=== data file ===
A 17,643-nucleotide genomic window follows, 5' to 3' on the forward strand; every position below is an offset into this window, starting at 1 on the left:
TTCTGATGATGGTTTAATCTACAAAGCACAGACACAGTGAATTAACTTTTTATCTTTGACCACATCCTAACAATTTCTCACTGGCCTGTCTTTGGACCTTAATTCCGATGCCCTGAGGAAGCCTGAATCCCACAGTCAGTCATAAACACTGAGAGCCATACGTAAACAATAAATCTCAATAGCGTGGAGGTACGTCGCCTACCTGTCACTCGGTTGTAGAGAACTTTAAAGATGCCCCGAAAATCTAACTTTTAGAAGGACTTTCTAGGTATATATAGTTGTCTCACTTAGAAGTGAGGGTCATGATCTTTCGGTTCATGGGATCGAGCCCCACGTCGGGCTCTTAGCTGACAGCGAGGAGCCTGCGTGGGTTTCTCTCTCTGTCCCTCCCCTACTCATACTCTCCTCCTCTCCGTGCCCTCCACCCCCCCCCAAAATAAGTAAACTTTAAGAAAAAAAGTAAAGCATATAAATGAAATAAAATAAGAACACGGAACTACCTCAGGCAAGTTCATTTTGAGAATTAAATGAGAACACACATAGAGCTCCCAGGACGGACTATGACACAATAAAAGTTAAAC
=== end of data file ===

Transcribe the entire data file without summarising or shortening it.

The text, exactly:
A 17,643-nucleotide genomic window follows, 5' to 3' on the forward strand; every position below is an offset into this window, starting at 1 on the left:
TTCTGATGATGGTTTAATCTACAAAGCACAGACACAGTGAATTAACTTTTTATCTTTGACCACATCCTAACAATTTCTCACTGGCCTGTCTTTGGACCTTAATTCCGATGCCCTGAGGAAGCCTGAATCCCACAGTCAGTCATAAACACTGAGAGCCATACGTAAACAATAAATCTCAATAGCGTGGAGGTACGTCGCCTACCTGTCACTCGGTTGTAGAGAACTTTAAAGATGCCCCGAAAATCTAACTTTTAGAAGGACTTTCTAGGTATATATAGTTGTCTCACTTAGAAGTGAGGGTCATGATCTTTCGGTTCATGGGATCGAGCCCCACGTCGGGCTCTTAGCTGACAGCGAGGAGCCTGCGTGGGTTTCTCTCTCTGTCCCTCCCCTACTCATACTCTCCTCCTCTCCGTGCCCTCCACCCCCCCCCAAAATAAGTAAACTTTAAGAAAAAAAGTAAAGCATATAAATGAAATAAAATAAGAACACGGAACTACCTCAGGCAAGTTCATTTTGAGAATTAAATGAGAACACACATAGAGCTCCCAGGACGGACTATGACACAATAAAAGTTAAAC